Edna Holifield


kamasi washington belongs to the universe and us

August 27, 2019
69 Picks

He belongs to us. One of my favorite things about Kamasi Washington’s music and presence, is that he feels like he belongs to us in such a specific way that you can feel him keeping his grip on our collective imagination when he plays. His albums are celestial events, yet they feel as terrestrial and familiar as a family reunion or the smell of collard greens. His music exists where an experimental John Coltrane and a rapturous Al Green have met to make celestial magic. This exchange of energies was not simply something we get to witness when he and his band perform, it was, in the moment, something that belonged to us.

Kamasi Washington’s set hypnotized the audience. This is partly due to Washington’s undeniable talent, but also the very nature of jazz music, which is to say Black music, and its ability to channel our magic and power into brass instruments and soundscapes unknown to ears before we dreamt them. Kamasi Washington is part alien gift and part home remedy. We have no choice but to be entranced by his talent.

This is, however, not quite about Washington’s mesmerizing AFROPUNK performance as it is about belonging. This is more about how when you see a Black man on stage with as much cosmic power, divine intention, and talent as Kamasi Washington perform, you begin to wonder if this overwhelming feeling of awe is shared with the artist themselves in any way. Especially when you are just one of many in a sea of admirers. Our collective admiration feels like a bunch of people who missed the Big Bang and figured witnessing Washington perform would be a close second to witnessing how universes are made.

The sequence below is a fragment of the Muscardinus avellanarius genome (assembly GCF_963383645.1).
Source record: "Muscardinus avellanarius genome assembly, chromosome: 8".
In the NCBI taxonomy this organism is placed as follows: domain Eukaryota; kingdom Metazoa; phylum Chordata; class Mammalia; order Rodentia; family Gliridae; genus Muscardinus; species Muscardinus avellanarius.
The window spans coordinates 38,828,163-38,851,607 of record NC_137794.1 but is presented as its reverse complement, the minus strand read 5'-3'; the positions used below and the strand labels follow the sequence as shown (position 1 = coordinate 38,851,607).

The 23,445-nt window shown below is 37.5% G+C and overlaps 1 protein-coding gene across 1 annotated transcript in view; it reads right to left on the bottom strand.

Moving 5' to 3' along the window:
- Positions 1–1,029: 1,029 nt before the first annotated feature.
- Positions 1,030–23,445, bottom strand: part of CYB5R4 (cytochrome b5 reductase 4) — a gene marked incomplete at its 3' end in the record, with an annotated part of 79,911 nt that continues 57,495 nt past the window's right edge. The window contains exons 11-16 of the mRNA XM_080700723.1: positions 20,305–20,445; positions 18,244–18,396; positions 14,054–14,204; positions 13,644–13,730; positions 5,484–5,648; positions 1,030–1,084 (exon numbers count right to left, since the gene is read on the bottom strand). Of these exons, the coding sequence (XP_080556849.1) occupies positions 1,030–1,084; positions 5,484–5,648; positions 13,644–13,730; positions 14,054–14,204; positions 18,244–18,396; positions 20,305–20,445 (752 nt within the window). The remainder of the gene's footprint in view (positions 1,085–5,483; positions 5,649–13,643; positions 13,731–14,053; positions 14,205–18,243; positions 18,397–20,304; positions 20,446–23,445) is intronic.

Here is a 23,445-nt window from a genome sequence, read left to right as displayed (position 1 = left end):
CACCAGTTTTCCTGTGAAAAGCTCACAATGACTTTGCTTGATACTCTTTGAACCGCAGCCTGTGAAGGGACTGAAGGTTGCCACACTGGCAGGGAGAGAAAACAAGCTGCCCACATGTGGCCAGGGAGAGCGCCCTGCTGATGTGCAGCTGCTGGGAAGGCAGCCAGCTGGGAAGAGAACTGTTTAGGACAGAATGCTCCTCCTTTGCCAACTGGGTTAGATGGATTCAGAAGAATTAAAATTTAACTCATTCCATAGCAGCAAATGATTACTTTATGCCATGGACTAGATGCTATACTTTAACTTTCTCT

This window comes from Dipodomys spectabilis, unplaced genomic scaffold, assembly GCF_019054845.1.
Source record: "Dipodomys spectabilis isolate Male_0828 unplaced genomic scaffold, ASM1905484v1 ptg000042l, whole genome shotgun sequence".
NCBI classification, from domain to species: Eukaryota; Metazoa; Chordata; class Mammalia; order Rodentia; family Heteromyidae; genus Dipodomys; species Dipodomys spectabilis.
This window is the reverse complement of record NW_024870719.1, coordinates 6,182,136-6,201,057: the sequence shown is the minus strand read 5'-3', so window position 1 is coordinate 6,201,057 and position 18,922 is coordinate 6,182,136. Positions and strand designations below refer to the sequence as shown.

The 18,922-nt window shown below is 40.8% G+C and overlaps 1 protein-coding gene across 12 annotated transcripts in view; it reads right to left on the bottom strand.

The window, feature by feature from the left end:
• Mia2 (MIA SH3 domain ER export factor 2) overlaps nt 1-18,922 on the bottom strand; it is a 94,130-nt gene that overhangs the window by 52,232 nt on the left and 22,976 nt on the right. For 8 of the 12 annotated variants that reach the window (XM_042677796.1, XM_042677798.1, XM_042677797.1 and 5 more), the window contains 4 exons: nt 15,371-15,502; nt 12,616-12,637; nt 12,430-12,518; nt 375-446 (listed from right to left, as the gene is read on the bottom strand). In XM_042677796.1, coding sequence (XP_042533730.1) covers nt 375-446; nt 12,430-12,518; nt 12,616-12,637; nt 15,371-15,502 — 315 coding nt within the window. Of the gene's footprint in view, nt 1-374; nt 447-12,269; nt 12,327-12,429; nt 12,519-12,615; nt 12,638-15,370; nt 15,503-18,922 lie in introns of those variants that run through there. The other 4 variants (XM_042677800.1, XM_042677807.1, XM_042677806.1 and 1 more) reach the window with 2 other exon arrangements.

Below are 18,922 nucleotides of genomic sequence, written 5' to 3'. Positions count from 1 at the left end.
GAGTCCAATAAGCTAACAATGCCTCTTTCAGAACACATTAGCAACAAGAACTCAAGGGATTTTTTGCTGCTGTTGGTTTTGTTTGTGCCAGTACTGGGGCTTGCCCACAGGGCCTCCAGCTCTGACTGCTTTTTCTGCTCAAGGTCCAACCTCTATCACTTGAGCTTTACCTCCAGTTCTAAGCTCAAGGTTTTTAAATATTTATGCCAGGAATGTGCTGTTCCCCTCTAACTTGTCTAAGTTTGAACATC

However, it was at the conclusion of my time at AFROPUNK when the universe we inhabit answered my questions about Kamasi Washington and belonging. High from performances and copious amounts of weed, I saw a man with an afro and long robe stepping preparing to go into a cab. I couldn’t see his face and I asked my friends, “Is that Kamasi? Is that Kamasi?”

I wanted it to be Kamasi Washington, but my spirit needed for it be him.

Looking at the man and hoping that he would turn his head, so I could affirm the question my spirit birthed during Washington’s performance made room for what could be one of the biggest disappointments I could ever experience. If it was not Washington, was my intuition a lie? Did divine timing not see me as good enough to get this affirmation? Or was I just high?

I saw the man with the afro pick up an instrument case and one of my friends decided my fate for me as they screamed, “Kamasi!” and the man turned around to reveal his face. It was Kamasi Washington. We told him that we loved him and he put his hands in prayer position with a smile and told us that he loved us too. It was then that I understood that not only did Kamasi Washington belong to us — but we belonged to him, too.